How An Empathetic Life Coach Helped Me

There was a time early in my life coaching career that I found I was losing direction, not fully understanding the counselling environment, and lacking the skills to communicate effectively with my clients. I thought it necessary to consult with a good life life coach in my area to assist me with my concerns.

I find that when I am in a new environment, I tend to become more closed-off in my behaviour as I approach new situations with hesitation and often-times, scepticism. I will often guard and hide my feelings around people I do not know to appear that I am un-phased by what is happening and may even appear indifferent. However, meeting my therapist was refreshing as his friendly and welcoming attitude made me feel comfortable to get the process started. Even though I may have appeared stand off-ish, I really wanted someone who would accept me, listen to what I have to say, and understand my feelings towards my situation. My life coach’s  attitude ticked those boxes straight away, and he skilfully brought in a deep empathetic approach throughout the life coaching process. This created, what Pedersen called “an inclusive cultural empathy” the flowed smoothly during our interactions.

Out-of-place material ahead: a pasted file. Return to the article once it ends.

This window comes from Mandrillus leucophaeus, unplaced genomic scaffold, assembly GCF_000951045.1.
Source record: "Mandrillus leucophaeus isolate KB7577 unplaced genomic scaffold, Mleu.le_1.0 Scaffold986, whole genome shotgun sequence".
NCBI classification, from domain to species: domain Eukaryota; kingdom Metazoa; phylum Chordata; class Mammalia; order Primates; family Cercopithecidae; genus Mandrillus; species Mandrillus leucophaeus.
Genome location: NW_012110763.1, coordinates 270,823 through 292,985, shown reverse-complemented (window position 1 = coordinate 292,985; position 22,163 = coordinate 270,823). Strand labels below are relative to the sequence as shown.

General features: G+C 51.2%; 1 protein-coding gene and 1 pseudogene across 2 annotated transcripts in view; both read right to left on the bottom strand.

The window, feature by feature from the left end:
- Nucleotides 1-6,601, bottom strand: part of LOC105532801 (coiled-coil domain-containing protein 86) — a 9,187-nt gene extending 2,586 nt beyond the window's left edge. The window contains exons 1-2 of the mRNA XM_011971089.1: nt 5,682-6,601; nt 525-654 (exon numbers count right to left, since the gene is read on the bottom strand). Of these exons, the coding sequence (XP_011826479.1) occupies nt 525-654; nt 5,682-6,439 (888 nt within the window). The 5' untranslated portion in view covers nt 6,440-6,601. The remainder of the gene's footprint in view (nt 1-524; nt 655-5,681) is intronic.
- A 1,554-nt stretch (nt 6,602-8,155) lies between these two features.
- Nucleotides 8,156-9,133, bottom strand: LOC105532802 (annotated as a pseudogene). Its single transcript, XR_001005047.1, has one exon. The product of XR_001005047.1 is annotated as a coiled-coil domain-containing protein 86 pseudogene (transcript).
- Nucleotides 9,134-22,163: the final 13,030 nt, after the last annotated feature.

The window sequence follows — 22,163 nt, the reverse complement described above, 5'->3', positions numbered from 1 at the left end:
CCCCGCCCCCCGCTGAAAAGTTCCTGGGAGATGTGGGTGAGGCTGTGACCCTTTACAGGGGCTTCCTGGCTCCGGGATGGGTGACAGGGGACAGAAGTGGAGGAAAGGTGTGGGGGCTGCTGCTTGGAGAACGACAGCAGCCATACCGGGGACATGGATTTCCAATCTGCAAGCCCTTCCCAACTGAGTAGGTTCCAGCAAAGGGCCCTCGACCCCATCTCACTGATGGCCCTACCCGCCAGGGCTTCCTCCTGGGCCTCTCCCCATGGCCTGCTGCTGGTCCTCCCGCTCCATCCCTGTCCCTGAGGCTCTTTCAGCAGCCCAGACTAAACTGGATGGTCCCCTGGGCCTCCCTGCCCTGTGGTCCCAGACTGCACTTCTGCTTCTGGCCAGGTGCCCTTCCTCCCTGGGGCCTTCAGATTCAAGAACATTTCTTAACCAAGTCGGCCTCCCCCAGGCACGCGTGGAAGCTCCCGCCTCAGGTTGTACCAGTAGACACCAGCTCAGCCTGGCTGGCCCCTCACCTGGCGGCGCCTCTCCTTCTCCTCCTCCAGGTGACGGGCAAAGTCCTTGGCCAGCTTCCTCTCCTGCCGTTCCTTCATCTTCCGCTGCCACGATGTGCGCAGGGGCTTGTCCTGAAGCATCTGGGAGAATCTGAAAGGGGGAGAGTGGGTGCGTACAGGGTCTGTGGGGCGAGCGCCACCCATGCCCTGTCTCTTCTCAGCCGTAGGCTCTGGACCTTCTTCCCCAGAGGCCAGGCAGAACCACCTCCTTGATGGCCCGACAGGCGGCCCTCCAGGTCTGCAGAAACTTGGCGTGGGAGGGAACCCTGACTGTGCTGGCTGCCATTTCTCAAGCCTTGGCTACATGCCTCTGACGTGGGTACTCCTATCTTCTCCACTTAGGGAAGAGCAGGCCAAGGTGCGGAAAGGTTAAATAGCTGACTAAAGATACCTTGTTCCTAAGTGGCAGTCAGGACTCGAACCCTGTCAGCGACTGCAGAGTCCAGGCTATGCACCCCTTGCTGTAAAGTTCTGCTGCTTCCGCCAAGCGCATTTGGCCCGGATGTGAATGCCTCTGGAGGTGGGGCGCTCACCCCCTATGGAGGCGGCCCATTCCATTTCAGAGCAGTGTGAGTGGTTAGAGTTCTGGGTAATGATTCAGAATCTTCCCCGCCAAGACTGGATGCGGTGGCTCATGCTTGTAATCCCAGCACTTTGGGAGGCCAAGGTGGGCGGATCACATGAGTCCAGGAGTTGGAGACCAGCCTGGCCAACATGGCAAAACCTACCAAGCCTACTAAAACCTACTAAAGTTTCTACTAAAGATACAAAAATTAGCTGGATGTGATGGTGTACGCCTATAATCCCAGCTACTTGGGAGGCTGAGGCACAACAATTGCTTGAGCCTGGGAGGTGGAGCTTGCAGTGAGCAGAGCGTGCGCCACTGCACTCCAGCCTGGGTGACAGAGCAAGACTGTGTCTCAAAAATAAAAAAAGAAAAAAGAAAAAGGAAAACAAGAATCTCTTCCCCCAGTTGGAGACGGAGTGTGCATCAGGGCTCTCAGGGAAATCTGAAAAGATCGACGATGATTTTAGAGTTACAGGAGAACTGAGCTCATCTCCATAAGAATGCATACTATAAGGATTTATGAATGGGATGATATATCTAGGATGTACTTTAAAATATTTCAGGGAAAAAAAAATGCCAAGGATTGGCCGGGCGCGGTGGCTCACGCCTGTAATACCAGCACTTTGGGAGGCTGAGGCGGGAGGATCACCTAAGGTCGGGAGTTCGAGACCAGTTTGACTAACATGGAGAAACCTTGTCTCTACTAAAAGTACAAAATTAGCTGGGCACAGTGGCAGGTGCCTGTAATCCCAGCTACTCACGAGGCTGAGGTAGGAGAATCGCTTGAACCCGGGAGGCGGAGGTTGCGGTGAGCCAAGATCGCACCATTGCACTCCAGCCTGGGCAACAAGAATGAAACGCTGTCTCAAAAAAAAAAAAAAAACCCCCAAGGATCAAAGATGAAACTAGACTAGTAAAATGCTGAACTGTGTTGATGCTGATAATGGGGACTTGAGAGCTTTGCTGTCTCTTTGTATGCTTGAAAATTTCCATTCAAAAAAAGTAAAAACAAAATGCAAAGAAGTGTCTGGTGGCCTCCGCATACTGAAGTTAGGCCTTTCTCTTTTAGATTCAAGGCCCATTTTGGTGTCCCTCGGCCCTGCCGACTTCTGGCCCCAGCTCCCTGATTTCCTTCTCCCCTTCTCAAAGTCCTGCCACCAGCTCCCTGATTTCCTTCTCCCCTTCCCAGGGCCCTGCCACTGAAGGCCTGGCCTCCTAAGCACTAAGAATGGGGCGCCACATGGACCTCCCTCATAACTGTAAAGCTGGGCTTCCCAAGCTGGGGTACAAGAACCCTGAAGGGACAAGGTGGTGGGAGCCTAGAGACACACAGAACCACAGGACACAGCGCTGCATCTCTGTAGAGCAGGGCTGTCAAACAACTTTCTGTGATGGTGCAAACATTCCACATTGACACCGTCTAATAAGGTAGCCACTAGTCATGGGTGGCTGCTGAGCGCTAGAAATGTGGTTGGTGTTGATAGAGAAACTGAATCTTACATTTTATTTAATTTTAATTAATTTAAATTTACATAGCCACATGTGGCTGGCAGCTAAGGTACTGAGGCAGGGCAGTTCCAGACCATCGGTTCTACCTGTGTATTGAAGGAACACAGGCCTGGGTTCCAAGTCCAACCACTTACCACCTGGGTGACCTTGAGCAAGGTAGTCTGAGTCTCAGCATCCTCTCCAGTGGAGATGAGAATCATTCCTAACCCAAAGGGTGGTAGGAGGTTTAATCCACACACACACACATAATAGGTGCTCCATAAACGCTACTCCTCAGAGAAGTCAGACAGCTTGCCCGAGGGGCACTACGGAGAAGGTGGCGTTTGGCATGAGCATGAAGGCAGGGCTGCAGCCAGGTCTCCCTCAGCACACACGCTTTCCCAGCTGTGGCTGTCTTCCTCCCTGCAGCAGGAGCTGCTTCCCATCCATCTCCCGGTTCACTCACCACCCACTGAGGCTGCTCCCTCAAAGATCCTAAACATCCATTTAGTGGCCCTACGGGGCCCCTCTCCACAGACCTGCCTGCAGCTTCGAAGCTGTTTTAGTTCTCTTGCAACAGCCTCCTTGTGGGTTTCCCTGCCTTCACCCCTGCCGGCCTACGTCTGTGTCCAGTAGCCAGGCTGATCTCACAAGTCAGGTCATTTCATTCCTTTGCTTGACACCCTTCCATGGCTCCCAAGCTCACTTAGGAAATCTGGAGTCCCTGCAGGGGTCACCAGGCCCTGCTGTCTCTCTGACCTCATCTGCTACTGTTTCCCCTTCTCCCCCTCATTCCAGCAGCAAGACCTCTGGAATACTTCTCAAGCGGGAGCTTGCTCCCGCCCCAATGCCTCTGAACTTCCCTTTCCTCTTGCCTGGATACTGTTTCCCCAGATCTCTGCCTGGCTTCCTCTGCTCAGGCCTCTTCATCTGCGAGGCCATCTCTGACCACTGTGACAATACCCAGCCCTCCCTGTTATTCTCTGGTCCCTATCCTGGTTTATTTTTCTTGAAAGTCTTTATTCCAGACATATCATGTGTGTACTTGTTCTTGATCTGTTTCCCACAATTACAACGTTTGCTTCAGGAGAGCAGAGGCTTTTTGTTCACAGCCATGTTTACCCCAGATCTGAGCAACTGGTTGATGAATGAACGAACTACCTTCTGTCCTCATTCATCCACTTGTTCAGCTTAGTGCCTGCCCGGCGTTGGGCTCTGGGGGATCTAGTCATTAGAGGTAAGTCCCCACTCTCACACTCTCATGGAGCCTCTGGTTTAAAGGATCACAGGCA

Upon deeper reflection I was looking for a role model, someone to boost my self-esteem, and someone I could aspire to be one day. I desired to feel respected as someone with potential to create positive changes in people’s lives.

My life coach made excellent use of the common counselling techniques such as making use of good questions; being able to correctly paraphrase and even summarise what I was saying; helping me to work on some core issues; accurately reflect on key emotions and affective states; and express empathy in a way that really made me feel supported. He confidently and effortlessly embodied what Carl Rogers defines as the three attributes of a skilled therapist. These are: (1) congruence, (2) unconditional positive regard, and (3) accurate empathic understanding, as mentioned by Midwinter and Dickson.